As a result of the call, Bennett wrote a threatening e-mail to Leftdog, in which he promised legal action if the YouTube link was not removed immediately.

The blogger posted that correspondence online and Canada's political blogosphere went crazy. Across the country, online commentators from the National Post's Kevin Libin to Kady O'Malley from Maclean's weighed in the controversy. And we at The Tyee posted our own follow-up, trying to decipher the riddles.

Were the Greens justified in threatening legal action? What pronoun -- "I" or "They" -- did May use in her remarks? And most importantly, did she actually call Canadians stupid?

In the 2007 footage, some bloggers -- including Agenda producer Alan Echenberg and Taylor himself -- argued that May clearly said "they think Canadians are stupid," while making reference to politicians who fear voter reprisals for carbon taxes.

'Agree' or 'disagree'?

Not so clear, however, is the intent behind May's follow-up statement: "I fundamentally agree with that assessment."

During her Friday appearance on The Agenda, May told Paikin that what she actually said was "Disagree."

"But I thought I heard you say 'I fundamentally agree...," he replied.

Back-pedalling slightly, the Green leader blamed her fast style of talking and then shifted gears to a technical explanation. She stated that when she started to speak, she was not being miked properly. And when the levels were adjusted, the mike raised the volume on her voice just as she responded -- mid sentence it would seem -- to a statement made by another panellist.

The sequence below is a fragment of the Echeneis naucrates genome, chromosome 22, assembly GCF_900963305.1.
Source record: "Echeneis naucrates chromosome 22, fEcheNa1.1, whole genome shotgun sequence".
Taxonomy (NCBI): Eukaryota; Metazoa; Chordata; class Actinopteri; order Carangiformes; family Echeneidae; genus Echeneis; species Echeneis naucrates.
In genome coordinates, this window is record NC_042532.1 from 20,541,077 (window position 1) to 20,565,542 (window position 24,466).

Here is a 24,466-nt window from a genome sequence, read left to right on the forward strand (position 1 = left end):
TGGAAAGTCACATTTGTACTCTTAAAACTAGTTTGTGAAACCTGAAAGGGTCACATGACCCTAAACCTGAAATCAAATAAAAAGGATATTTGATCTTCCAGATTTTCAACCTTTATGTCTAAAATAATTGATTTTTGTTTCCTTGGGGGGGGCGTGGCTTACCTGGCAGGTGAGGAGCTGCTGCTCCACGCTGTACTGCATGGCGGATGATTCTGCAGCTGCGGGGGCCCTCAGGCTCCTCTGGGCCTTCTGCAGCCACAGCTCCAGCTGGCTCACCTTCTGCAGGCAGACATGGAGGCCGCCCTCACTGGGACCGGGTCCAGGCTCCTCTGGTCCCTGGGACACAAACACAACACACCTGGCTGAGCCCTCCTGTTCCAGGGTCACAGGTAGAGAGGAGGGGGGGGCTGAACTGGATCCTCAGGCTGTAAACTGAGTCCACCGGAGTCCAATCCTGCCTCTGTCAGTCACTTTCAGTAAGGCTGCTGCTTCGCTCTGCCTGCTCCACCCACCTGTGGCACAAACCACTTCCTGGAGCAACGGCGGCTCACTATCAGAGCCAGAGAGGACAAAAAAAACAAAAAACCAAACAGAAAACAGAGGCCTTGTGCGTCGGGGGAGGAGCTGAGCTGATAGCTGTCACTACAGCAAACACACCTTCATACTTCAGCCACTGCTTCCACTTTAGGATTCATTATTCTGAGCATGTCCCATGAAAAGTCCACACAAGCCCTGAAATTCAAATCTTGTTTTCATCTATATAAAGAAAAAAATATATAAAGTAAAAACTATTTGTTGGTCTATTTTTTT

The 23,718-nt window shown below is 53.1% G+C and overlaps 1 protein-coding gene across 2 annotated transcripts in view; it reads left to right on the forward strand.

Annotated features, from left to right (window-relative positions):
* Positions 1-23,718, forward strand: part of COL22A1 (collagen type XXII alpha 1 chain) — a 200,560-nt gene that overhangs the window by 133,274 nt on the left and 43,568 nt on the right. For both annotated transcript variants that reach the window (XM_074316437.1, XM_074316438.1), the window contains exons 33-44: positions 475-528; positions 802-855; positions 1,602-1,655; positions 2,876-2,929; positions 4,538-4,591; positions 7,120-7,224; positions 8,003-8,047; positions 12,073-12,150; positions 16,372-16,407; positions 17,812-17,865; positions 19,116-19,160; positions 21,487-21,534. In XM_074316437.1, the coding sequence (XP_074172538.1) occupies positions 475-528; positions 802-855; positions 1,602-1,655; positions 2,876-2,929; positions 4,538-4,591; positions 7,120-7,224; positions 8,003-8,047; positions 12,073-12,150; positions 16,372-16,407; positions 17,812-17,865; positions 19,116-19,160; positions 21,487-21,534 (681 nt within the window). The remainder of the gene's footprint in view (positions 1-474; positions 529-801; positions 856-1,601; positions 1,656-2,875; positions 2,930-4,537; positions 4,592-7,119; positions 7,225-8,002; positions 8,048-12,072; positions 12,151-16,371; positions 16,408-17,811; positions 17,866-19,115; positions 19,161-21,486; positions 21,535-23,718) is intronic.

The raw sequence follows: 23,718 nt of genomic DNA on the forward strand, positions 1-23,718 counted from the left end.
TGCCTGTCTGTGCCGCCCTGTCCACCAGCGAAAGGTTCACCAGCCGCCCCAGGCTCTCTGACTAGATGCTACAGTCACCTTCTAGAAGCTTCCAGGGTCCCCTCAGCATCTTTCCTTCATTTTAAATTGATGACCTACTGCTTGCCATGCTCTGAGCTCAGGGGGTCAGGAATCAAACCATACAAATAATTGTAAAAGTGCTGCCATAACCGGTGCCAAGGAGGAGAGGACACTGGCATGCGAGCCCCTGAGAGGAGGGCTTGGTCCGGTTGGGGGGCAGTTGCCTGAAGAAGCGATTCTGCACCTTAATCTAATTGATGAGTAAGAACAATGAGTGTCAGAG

May also claimed if she'd actually called Canadians stupid, the audience would have responded in kind, a response that does not appear in the footage.

"I swear on a stack of bibles," she told Paikin.

(The Green leader also downplayed any legal controversy by pointing out that Bennett had made an official apology for his threatening e-mail, adding that the spokesperson would be not dismissed for his actions.)

Who won?

Was May's explanation enough to satisfy the voting public? To answer the question, The Tyee conducted an informal online survey to see what Canada's bloggers had to say on the issue.

Like the Green leader's alleged comments, the impact of May's Friday Agenda appearance has been ambiguous.

On the right-wing Western Standard's blog, a recent post by P.M. Jaworski expressed a reluctant acceptance of May's defence. Elsewhere on the web, prolific blogger Paul McKeever picked apart May's explanation clause by clause and attacked what he perceived as her elitist arrogance towards ordinary Canadians.

Whether a strong verdict for either position ever becomes clear is hard to say. But according to Taylor in a recent CBC interview, a strong message has emerged from the controversy:

"It almost seems to be the first lesson of doing damage control on a viral campaign is that you just don't feed it -- and that's exactly what the Green party did by threatening legal action against (Buckdog)."

His statement demands a corollary: in today's online media landscape, blog-driven politics matter.

Related Tyee stories: